Jocke

New member
I'm also working out options for my heating systems and redundancy. I'm a plumber and boiler installer by trade, so I understand heat loads and heat transfer with fluids. My 10 foot camper works out to a 5200 btu/ hr load, approx 1.5 KW, maintaining 70F at 0F outdoor.
With only 80 square feet of available floor space, radiant floor heat alone is not an option, it would require 62 BTU/ sq ft, typical radiant floors output mid to high 20's BTU/ sq ft.
Thanks for replying! Good to have a plumber around! :D(y)(y)
Very interesting re the calculations. I kind of had the idea that the underfloor heating would not be the primary source of heat. I just really hate cold floors and cold feet, and as I've said above, I would like to heat the floors in the cupboards, etc from the underside to avoid moisture collecting, but primarily it's comfort. The water-to-air heat exchanger(s) will be the main source of raising and maintaining the heat.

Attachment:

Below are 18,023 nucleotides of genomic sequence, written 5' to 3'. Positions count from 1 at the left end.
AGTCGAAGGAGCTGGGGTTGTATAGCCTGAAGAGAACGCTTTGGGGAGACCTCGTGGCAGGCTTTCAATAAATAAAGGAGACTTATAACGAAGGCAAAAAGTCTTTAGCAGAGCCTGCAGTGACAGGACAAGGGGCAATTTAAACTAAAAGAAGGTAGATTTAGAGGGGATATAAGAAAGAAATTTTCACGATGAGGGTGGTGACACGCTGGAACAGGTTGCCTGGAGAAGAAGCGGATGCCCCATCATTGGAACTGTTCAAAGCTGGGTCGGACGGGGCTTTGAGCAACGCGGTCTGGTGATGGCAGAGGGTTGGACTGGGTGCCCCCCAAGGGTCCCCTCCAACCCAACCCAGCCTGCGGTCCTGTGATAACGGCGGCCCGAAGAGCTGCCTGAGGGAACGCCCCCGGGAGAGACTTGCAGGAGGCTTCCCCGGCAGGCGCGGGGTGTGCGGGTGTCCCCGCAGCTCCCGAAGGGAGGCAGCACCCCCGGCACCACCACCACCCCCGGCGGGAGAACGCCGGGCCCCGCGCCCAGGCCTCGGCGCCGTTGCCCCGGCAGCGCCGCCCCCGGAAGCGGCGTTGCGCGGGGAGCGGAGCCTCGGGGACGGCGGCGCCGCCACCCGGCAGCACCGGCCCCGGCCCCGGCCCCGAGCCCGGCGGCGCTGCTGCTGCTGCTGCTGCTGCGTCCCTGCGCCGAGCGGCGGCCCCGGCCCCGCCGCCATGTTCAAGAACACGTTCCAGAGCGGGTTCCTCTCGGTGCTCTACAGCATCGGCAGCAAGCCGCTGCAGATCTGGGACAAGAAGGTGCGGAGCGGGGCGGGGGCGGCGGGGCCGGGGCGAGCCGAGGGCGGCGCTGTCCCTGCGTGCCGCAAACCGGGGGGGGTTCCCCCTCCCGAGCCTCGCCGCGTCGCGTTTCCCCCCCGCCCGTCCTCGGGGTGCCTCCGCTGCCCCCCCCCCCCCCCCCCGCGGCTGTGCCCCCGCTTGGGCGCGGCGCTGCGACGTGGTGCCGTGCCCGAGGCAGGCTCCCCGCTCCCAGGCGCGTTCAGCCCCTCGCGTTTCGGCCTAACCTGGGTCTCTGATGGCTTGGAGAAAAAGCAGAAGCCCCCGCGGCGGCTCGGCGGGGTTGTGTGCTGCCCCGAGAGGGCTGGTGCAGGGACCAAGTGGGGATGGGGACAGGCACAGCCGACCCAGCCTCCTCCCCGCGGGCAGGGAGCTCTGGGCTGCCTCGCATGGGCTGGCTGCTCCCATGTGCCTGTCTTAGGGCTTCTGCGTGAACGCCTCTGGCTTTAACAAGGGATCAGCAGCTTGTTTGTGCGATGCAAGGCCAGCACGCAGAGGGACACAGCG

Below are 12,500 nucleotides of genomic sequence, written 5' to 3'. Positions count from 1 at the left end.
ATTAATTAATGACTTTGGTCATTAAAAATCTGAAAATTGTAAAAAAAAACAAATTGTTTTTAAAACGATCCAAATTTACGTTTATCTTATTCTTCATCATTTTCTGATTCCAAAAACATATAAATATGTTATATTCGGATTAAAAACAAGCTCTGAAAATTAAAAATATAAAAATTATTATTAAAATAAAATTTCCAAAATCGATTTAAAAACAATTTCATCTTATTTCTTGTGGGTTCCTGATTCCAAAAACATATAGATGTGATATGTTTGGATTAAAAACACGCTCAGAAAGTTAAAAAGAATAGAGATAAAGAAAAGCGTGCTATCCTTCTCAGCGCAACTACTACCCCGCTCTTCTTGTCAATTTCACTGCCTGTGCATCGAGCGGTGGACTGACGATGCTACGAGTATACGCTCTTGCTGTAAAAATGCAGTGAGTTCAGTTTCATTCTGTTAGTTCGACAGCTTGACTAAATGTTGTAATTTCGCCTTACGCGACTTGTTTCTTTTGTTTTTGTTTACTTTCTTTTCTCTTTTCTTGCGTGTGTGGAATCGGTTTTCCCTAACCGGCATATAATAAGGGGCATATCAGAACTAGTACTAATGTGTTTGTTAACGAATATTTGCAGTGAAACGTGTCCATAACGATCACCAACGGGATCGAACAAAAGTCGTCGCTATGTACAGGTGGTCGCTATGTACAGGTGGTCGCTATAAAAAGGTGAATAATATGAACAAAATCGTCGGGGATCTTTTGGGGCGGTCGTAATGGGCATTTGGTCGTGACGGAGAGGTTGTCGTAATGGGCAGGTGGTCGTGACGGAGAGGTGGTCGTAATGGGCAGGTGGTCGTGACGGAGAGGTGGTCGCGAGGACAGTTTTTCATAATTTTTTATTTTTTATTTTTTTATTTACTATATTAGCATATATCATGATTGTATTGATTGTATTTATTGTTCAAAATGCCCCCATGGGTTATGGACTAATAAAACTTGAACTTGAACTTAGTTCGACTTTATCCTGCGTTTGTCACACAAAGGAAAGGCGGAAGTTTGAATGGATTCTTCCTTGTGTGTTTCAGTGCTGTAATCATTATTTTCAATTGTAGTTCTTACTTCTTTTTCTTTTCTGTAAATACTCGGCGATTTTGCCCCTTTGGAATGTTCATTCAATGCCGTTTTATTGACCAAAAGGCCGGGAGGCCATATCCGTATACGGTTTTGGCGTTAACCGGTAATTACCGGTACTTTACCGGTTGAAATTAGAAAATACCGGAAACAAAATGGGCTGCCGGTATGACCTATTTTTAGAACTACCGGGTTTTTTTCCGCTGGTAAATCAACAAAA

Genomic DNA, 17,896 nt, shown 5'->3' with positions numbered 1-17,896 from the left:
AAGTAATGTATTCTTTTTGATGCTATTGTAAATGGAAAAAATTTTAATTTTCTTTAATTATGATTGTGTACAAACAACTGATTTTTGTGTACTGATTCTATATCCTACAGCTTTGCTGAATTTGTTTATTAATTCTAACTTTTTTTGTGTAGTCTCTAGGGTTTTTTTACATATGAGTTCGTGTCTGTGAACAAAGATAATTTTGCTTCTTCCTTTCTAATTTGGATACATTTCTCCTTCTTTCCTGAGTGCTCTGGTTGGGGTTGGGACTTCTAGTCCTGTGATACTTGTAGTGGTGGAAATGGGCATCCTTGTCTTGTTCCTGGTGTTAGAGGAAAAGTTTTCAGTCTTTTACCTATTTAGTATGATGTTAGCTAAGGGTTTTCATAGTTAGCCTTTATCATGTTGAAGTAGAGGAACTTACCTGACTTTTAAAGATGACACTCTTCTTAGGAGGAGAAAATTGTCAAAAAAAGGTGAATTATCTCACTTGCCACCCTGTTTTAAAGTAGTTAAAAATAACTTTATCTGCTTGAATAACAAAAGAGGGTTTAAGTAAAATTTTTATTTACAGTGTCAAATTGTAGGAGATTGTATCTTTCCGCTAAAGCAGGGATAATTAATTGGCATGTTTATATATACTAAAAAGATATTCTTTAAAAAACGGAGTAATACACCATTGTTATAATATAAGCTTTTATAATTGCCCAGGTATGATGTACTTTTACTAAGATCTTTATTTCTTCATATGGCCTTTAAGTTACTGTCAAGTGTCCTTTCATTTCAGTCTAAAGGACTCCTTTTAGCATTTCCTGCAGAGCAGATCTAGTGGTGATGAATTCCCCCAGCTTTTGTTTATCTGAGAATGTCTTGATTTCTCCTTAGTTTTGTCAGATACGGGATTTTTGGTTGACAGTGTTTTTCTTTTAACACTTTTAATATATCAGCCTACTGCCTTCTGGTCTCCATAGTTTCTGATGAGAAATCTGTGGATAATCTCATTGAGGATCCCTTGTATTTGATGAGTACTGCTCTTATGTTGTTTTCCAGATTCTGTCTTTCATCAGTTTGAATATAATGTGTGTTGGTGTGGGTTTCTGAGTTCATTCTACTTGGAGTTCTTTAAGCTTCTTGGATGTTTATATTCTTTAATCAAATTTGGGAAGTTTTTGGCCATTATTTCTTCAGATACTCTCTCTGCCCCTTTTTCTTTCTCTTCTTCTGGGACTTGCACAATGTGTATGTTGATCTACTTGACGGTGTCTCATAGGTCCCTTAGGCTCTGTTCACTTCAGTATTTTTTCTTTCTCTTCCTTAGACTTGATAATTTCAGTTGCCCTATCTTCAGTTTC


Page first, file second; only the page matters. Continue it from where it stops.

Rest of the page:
But still, very interesting that you've done the calculations. Thank you!

My first heat source is a small wood fired heater I have a Cubic Mini out of Canada. Sits on countertop next to sink for easy clean up. I added a homebuilt copper tube heat exchanger to the outside for heating domestic water, it heats the 6 gallon Dometic LP water heater. Burning scrap lumber I can raise the camper from around 20F to 70F in about 1 hour. Probably not safe or practical to run the wood stove while traveling down the highway however.
I'd love a wood fire, but I think we won't have the space. Interior design hasn't started yet, so if I find that there's is a small nook where it can go, then I'll definitely put one in. :cool:

* Please invest in a top quality CO detector when burning any fuel inside, including wood.